Palm oil. It has more than 200 other names, is found in half of all packaged supermarket items, is cheap and demand for it is decimating endangered animal populations in South East Asia, including the orangutan. Thanks to a free app, making a difference to palm oil consumption just got easier.
Unless a change is made in the rate of deforestation, The Orangutan Project estimate that extinction in the wild is likely in the next 10 years for Sumatran Orangutans and soon after for Bornean Orangutans. It’s a sobering thought. As consumers of palm oil, one significant way we can help change is in our consumer choices. However, with the plethora of names used for palm oil and without mandatory labelling laws, finding palm oil in ingredients in order to avoid it, is not only difficult, but downright confusing (not to mention the greenwashing on palm oil supply).
That’s where a free app by Palm Oil Investigations (POI) comes in. Developed by a group of dedicated volunteers, by scanning the barcode of a product, the app will tell consumers immediately whether the product contains palm oil and if so, if it’s been sourced ethically, that is whether it’s been grown on a managed and certified plantation and if it can be traced and tracked through its entire lifecycle.
Palm Oil comes from the oil palm tree which grows in the tropics. In our foods, it’s commonly referred to as vegetable oil and in non-food products there are more than 200 names for it. (Note: Palm sugar is not palm oil). Although the oil palm is originally from West Africa, Malaysia and Indonesia now account for approximately 90 per cent of world’s palm oil production. Unfortunately, many of these palm oil plantations are on peat soils, which until recently were covered by peat swamp forests. Draining these carbon-rich organic soils for plantations is causing massive greenhouse gas emissions.
In order to keep up with demand, many virgin rainforests continue to be destroyed in order to plant palm oil. Every hour in South East Asia more than 300 football fields of rainforest are destroyed. And it’s been like that for years. In 2007, in Issue 7 of Adore Animals magazine, after visiting Borneo to see the orangutans, we reported that five football fields placed side by side were being destroyed every minute. Every minute. And it’s still happening nearly seven years later.
According to POI, more than 50 orangutans are killed every week due to deforestation – they have no homes, no food to eat and nowhere safe to stay. They have been run over by excavation equipment, doused in petrol and burnt alive, captured, tortured, beaten, shot with air guns or slaughtered. If a mother is found with a baby, the mother will be killed and the baby sold to the illegal wildlife trade.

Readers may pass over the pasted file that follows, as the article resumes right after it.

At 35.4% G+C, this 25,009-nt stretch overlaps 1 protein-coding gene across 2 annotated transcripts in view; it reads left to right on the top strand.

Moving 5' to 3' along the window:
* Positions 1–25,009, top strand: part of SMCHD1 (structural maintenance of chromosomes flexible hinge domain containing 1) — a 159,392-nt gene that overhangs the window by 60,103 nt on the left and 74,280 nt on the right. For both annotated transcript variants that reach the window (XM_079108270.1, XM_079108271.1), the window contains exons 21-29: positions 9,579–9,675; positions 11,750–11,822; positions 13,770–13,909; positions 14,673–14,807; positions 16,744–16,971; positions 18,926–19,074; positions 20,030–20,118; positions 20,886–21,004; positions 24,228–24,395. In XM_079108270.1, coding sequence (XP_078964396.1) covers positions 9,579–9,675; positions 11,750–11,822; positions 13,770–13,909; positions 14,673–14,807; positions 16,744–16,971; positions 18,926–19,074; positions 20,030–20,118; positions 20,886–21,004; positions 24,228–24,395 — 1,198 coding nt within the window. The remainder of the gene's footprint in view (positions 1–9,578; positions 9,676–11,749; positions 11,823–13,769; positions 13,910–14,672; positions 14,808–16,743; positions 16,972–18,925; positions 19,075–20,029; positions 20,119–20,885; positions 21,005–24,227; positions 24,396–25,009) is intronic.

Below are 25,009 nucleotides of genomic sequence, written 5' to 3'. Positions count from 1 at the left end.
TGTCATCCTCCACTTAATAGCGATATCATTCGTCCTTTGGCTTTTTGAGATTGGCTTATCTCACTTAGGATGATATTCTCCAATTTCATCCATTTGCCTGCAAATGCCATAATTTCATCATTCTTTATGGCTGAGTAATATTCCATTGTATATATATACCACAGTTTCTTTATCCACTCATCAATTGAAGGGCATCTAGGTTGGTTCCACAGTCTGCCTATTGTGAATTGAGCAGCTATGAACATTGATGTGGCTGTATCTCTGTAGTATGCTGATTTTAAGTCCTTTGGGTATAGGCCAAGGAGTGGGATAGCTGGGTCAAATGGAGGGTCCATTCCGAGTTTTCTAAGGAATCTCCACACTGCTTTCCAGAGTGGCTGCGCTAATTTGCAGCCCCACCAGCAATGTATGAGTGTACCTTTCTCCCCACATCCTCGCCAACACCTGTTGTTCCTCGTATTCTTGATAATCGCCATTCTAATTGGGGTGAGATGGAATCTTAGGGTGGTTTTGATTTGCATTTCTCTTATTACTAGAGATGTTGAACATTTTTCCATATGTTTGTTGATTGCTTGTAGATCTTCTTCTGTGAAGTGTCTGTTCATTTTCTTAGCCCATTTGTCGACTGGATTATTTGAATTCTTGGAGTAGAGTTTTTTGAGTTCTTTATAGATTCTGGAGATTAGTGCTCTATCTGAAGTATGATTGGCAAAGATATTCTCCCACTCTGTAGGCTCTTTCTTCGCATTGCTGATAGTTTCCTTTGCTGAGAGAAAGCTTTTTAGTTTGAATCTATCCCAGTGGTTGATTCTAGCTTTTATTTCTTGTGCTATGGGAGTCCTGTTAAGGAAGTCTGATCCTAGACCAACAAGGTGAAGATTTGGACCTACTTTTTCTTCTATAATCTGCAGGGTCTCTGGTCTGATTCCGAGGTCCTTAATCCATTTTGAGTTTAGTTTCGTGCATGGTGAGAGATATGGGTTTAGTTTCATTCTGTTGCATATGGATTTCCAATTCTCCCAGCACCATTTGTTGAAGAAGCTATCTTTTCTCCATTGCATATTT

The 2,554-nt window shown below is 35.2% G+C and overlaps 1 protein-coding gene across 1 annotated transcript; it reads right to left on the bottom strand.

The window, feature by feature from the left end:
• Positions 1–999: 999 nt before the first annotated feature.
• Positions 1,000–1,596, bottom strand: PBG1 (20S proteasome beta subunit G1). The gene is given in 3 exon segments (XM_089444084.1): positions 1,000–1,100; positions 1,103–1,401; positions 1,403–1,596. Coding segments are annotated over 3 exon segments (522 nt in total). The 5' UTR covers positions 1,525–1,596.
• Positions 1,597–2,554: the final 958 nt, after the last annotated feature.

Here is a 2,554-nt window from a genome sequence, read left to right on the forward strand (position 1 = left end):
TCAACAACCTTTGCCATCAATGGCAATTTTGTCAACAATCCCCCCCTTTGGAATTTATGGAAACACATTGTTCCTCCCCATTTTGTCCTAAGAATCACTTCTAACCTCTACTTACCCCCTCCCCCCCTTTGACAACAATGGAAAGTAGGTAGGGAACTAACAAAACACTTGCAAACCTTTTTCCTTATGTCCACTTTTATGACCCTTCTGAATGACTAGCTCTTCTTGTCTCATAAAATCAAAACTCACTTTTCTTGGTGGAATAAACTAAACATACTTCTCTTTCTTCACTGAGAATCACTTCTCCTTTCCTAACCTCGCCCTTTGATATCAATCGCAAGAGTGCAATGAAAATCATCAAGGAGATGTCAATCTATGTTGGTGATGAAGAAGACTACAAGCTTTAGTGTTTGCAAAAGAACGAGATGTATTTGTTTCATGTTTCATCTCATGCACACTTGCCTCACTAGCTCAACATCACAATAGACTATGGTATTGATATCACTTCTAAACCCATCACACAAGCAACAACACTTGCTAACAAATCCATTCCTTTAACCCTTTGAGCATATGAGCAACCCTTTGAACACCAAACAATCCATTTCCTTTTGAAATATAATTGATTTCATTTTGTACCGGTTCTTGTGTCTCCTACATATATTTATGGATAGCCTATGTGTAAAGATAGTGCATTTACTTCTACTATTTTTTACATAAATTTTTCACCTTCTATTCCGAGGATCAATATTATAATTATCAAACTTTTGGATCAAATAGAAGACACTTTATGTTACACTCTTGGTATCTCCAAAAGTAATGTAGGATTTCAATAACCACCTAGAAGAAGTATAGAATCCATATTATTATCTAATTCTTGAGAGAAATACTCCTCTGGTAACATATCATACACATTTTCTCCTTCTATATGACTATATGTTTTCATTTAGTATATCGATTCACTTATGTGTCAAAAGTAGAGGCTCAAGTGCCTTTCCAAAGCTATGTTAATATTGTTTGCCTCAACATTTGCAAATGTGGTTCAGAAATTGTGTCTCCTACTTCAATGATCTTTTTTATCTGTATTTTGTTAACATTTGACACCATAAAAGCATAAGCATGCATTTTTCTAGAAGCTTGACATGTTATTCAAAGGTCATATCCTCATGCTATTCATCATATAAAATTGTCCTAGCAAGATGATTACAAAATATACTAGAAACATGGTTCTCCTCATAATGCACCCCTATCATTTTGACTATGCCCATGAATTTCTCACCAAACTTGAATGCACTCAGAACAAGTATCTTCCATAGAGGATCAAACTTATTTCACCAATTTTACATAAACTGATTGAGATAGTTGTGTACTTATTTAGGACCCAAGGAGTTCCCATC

It’s not just the orangutan under threat, more than 50 other species of animals are facing extinction due to deforestation including the Pygmy Elephant, Proboscis Monkey, Gibbon, Sun Bear, Clouded Leopard, Malayan Tapir, Sumatran Tiger and Asian Rhinoceros.
There’s no doubt the certification process has let down those in the industry (as well as consumers) wanting guaranteed sustainable palm oil. Therefore, we suggest if you want to make ethical and sustainable choices for palm oil consumption, download the free POI app (links are at the end of this article) and if you can, choose only the first two (POF and NDP) of the five scan result categories in the POI app as listed below.
• Palm Oil Free (POF)
• Active No Deforestation Policy (NDP) – this stringent policy goes above and beyond RSPO certification with full tracking and traceability on palm oil supply from plantation to mill to end user
• RSPO Certified Sustainable Palm Oil (CSPO) – 95 to 100 per cent segregated or identity preserved RSPO supply chain
• RSPO Mass Balance – mixed RSPO certified
• FAIL – 94 per cent and under segregated or identity preserved RSPO supply chain. The company has also failed to supply official certification documentation and/or failed to provide requested information regarding source of specific ingredients.
For an RSPO Mass Balance or FAIL result, the app will automatically suggest an alternative product. The consumer can also send an automated email to the brand’s customer service department encouraging them to shift their product(s) into one of the three higher categories.
If the product you scanned is not on the database of more than 110,000 products listed, you can use your phone to take a photo of the barcode, the ingredients and the front of the packet and email them to POI. They’ll then follow up the product and get the information.
Features of the app include the option to share scan results to the POI Facebook page.
Brands that are truly supporting sustainable palm oil within a flawed system need to be rewarded with our support. So please, if you can, choose, POF and NDP, or at the very least CSPO. Thank you.
Photography & text: Lisa Louden